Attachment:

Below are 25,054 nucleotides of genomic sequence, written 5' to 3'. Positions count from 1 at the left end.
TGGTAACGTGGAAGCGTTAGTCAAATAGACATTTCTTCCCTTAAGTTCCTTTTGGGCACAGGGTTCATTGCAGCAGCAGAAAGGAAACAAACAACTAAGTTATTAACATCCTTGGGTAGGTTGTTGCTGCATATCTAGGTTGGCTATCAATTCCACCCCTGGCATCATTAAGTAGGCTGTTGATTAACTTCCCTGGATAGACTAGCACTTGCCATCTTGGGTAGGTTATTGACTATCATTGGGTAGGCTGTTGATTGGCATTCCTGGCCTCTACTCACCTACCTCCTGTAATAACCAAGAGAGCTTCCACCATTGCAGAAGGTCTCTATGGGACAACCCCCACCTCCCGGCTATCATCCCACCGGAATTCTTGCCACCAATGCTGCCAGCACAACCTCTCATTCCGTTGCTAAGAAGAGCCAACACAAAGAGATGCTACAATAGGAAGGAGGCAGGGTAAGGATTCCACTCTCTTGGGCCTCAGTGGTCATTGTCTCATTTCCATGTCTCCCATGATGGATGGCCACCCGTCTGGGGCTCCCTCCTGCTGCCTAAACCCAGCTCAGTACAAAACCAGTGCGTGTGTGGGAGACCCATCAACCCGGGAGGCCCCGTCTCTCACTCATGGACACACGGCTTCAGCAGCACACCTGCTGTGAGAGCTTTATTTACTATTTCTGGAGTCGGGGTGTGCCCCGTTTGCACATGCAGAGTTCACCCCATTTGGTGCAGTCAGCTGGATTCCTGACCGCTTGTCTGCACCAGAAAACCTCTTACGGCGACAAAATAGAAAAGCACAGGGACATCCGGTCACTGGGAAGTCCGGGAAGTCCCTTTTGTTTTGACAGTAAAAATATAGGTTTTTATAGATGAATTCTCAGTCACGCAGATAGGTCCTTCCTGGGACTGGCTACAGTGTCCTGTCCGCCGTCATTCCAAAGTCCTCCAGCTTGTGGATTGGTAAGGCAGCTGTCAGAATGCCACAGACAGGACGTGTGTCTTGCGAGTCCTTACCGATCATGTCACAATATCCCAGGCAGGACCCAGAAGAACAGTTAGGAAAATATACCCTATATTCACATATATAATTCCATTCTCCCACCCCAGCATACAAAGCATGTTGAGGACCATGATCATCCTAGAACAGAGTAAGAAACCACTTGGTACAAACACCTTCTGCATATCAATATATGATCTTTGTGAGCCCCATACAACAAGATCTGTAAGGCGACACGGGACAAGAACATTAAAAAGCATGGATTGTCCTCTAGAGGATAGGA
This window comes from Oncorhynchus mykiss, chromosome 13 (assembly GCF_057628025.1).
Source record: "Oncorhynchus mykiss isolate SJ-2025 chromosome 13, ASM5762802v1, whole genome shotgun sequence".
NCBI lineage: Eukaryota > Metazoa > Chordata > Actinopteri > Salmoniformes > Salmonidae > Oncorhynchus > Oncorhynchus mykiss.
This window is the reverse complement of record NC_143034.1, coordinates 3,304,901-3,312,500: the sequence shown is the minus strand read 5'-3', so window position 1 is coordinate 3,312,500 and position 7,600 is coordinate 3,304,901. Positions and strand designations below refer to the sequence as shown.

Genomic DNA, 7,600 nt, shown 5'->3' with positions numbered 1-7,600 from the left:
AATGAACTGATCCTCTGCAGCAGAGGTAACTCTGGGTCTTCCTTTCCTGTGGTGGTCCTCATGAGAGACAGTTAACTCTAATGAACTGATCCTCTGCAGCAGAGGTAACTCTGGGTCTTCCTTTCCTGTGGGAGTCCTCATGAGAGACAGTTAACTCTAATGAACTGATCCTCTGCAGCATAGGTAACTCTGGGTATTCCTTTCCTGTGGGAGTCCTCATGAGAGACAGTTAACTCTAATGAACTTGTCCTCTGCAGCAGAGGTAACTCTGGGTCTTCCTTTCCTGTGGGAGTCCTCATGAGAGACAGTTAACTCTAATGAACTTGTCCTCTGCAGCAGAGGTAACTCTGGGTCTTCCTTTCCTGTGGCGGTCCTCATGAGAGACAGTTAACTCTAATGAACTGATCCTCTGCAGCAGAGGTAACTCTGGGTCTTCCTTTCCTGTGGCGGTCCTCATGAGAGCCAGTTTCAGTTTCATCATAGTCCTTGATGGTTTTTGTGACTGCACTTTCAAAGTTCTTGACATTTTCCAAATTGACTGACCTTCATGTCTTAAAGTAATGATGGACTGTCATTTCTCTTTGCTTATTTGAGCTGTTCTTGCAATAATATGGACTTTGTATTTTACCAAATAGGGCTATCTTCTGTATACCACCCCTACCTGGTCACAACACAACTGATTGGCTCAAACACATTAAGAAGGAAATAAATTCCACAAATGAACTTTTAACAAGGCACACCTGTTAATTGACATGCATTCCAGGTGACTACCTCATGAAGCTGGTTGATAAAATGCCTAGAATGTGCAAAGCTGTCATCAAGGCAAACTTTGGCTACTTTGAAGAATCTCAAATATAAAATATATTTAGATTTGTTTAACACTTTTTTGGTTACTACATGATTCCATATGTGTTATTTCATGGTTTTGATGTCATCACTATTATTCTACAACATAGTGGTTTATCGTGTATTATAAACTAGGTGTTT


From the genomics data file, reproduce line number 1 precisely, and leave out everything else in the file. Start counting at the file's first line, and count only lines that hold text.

Below are 25,054 nucleotides of genomic sequence, written 5' to 3'. Positions count from 1 at the left end.